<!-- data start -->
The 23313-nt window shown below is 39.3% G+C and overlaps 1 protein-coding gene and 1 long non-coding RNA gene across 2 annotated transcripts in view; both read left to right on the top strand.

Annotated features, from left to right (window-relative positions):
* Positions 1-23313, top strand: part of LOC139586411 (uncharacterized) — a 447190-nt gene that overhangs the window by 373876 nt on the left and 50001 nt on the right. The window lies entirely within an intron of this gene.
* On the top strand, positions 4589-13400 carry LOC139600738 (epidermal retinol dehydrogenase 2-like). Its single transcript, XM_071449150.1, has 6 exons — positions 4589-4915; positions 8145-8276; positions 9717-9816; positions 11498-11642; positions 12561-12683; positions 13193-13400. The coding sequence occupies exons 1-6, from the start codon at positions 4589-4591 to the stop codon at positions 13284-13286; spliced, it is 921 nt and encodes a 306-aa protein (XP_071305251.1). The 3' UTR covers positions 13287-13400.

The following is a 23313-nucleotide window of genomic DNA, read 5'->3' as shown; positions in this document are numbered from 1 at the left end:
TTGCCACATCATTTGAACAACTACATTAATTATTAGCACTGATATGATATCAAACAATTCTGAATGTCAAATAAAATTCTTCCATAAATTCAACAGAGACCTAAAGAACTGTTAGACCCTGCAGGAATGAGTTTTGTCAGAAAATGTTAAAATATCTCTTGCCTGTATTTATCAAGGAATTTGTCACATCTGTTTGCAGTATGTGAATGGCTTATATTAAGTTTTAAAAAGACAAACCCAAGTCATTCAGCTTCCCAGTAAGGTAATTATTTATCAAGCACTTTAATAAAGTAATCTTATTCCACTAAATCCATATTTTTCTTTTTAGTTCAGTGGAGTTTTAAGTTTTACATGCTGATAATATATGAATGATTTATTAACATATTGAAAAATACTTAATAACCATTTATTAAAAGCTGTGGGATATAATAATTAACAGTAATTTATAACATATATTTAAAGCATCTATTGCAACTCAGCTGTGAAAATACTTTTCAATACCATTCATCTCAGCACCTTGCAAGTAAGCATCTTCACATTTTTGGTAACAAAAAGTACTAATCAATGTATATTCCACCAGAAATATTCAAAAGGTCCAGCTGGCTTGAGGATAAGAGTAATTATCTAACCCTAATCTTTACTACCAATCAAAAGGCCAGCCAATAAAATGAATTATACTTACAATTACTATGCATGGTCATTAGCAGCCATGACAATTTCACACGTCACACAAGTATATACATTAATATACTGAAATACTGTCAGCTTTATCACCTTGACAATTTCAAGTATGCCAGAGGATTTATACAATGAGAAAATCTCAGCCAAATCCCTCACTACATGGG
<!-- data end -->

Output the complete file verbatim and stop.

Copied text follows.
The 23313-nt window shown below is 39.3% G+C and overlaps 1 protein-coding gene and 1 long non-coding RNA gene across 2 annotated transcripts in view; both read left to right on the top strand.

Annotated features, from left to right (window-relative positions):
* Positions 1-23313, top strand: part of LOC139586411 (uncharacterized) — a 447190-nt gene that overhangs the window by 373876 nt on the left and 50001 nt on the right. The window lies entirely within an intron of this gene.
* On the top strand, positions 4589-13400 carry LOC139600738 (epidermal retinol dehydrogenase 2-like). Its single transcript, XM_071449150.1, has 6 exons — positions 4589-4915; positions 8145-8276; positions 9717-9816; positions 11498-11642; positions 12561-12683; positions 13193-13400. The coding sequence occupies exons 1-6, from the start codon at positions 4589-4591 to the stop codon at positions 13284-13286; spliced, it is 921 nt and encodes a 306-aa protein (XP_071305251.1). The 3' UTR covers positions 13287-13400.

The following is a 23313-nucleotide window of genomic DNA, read 5'->3' as shown; positions in this document are numbered from 1 at the left end:
TTGCCACATCATTTGAACAACTACATTAATTATTAGCACTGATATGATATCAAACAATTCTGAATGTCAAATAAAATTCTTCCATAAATTCAACAGAGACCTAAAGAACTGTTAGACCCTGCAGGAATGAGTTTTGTCAGAAAATGTTAAAATATCTCTTGCCTGTATTTATCAAGGAATTTGTCACATCTGTTTGCAGTATGTGAATGGCTTATATTAAGTTTTAAAAAGACAAACCCAAGTCATTCAGCTTCCCAGTAAGGTAATTATTTATCAAGCACTTTAATAAAGTAATCTTATTCCACTAAATCCATATTTTTCTTTTTAGTTCAGTGGAGTTTTAAGTTTTACATGCTGATAATATATGAATGATTTATTAACATATTGAAAAATACTTAATAACCATTTATTAAAAGCTGTGGGATATAATAATTAACAGTAATTTATAACATATATTTAAAGCATCTATTGCAACTCAGCTGTGAAAATACTTTTCAATACCATTCATCTCAGCACCTTGCAAGTAAGCATCTTCACATTTTTGGTAACAAAAAGTACTAATCAATGTATATTCCACCAGAAATATTCAAAAGGTCCAGCTGGCTTGAGGATAAGAGTAATTATCTAACCCTAATCTTTACTACCAATCAAAAGGCCAGCCAATAAAATGAATTATACTTACAATTACTATGCATGGTCATTAGCAGCCATGACAATTTCACACGTCACACAAGTATATACATTAATATACTGAAATACTGTCAGCTTTATCACCTTGACAATTTCAAGTATGCCAGAGGATTTATACAATGAGAAAATCTCAGCCAAATCCCTCACTACATGGG